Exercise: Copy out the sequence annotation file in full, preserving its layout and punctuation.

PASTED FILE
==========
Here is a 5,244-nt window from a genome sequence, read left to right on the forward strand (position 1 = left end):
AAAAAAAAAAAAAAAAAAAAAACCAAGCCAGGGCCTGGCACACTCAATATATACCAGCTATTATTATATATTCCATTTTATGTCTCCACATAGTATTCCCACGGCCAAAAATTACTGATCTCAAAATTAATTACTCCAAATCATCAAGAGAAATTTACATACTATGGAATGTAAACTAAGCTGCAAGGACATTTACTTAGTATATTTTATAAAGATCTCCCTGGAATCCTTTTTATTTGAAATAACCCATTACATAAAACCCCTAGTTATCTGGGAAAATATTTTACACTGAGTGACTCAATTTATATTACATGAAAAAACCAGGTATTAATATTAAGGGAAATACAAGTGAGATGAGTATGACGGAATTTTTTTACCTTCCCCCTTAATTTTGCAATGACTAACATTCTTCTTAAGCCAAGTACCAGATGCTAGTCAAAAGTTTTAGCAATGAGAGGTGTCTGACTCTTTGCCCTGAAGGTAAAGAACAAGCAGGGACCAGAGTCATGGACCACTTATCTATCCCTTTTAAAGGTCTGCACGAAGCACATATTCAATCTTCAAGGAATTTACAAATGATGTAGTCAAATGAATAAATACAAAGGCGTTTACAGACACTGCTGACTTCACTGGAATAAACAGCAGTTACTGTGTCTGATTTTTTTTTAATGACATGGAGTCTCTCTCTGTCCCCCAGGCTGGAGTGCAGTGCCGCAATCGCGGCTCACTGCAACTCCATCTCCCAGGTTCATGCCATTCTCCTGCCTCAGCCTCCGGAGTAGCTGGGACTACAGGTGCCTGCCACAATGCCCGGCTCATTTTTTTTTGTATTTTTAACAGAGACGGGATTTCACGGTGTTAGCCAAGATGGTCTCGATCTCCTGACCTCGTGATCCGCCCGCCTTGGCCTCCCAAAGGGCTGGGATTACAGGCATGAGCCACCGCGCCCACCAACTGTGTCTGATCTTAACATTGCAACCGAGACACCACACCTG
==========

Here is a 5,244-nt window from a genome sequence, read left to right on the forward strand (position 1 = left end):
AAAAAAAAAAAAAAAAAAAAAACCAAGCCAGGGCCTGGCACACTCAATATATACCAGCTATTATTATATATTCCATTTTATGTCTCCACATAGTATTCCCACGGCCAAAAATTACTGATCTCAAAATTAATTACTCCAAATCATCAAGAGAAATTTACATACTATGGAATGTAAACTAAGCTGCAAGGACATTTACTTAGTATATTTTATAAAGATCTCCCTGGAATCCTTTTTATTTGAAATAACCCATTACATAAAACCCCTAGTTATCTGGGAAAATATTTTACACTGAGTGACTCAATTTATATTACATGAAAAAACCAGGTATTAATATTAAGGGAAATACAAGTGAGATGAGTATGACGGAATTTTTTTACCTTCCCCCTTAATTTTGCAATGACTAACATTCTTCTTAAGCCAAGTACCAGATGCTAGTCAAAAGTTTTAGCAATGAGAGGTGTCTGACTCTTTGCCCTGAAGGTAAAGAACAAGCAGGGACCAGAGTCATGGACCACTTATCTATCCCTTTTAAAGGTCTGCACGAAGCACATATTCAATCTTCAAGGAATTTACAAATGATGTAGTCAAATGAATAAATACAAAGGCGTTTACAGACACTGCTGACTTCACTGGAATAAACAGCAGTTACTGTGTCTGATTTTTTTTTAATGACATGGAGTCTCTCTCTGTCCCCCAGGCTGGAGTGCAGTGCCGCAATCGCGGCTCACTGCAACTCCATCTCCCAGGTTCATGCCATTCTCCTGCCTCAGCCTCCGGAGTAGCTGGGACTACAGGTGCCTGCCACAATGCCCGGCTCATTTTTTTTTGTATTTTTAACAGAGACGGGATTTCACGGTGTTAGCCAAGATGGTCTCGATCTCCTGACCTCGTGATCCGCCCGCCTTGGCCTCCCAAAGGGCTGGGATTACAGGCATGAGCCACCGCGCCCACCAACTGTGTCTGATCTTAACATTGCAACCGAGACACCACACCTG